In early April, South Africa’s Police Minister Bheki Cele – who also dons the military title of “General” – reported some preliminary statistics from the first week of the lockdown, which indicated a “general decrease in serious and violent crimes”, attributing this, among other things, to the closure of liquor outlets mandated by the state. At the same time, his speech also acknowledged that complaints for GBV remained high, and stated that the Family Violence, Child Protection and Sexual Offences Units at police stations would be reinforced.
But while these efforts should be recognised, much more is needed. The disaster management regulations issued by the government at the end of April make provisions for people living with disabilities, residents of drug rehabilitation centres, the elderly, and children in care homes as well as survivors of gender-based violence. But the reality is that the specificities of domestic violence are not addressed, and the Department of Social Development has inadequate funding to cater for all sectors of the vulnerable South African population.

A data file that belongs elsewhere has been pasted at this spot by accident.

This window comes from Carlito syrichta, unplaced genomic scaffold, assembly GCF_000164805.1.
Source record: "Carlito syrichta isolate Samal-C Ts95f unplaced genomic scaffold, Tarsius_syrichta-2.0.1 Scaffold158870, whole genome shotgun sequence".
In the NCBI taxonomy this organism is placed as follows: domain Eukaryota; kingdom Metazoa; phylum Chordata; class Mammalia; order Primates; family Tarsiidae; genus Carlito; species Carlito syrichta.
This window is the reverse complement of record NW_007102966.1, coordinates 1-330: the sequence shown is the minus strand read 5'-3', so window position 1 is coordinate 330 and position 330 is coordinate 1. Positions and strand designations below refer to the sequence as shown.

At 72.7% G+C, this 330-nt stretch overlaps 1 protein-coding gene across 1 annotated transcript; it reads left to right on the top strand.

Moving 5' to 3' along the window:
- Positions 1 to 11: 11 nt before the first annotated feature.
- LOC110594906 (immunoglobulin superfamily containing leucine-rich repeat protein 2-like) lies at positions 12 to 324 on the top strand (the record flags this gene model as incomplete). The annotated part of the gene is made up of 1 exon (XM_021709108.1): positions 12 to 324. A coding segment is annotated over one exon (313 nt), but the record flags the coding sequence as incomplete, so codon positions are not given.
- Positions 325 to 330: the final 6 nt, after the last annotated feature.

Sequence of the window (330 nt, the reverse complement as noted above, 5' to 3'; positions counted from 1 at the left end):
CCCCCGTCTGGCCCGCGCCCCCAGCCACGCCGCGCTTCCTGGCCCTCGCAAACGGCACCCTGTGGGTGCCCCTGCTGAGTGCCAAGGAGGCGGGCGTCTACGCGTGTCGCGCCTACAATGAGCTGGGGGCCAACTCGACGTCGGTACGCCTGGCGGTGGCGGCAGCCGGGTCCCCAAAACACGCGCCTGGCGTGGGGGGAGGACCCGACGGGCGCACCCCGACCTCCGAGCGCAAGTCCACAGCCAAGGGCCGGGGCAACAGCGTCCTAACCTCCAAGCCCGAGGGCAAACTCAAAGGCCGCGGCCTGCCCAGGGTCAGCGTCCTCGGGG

At a more structural level, domestic violence can only be truly stopped if the whole system of what feminist scholar and activist bell hooks refers to as “imperialist white supremacist capitalist patriarchy” is dismantled. In South Africa, gender-based violence is directly linked to the history of the brutal patriarchal racialised systems of colonialism and apartheid.
Feminising the pandemic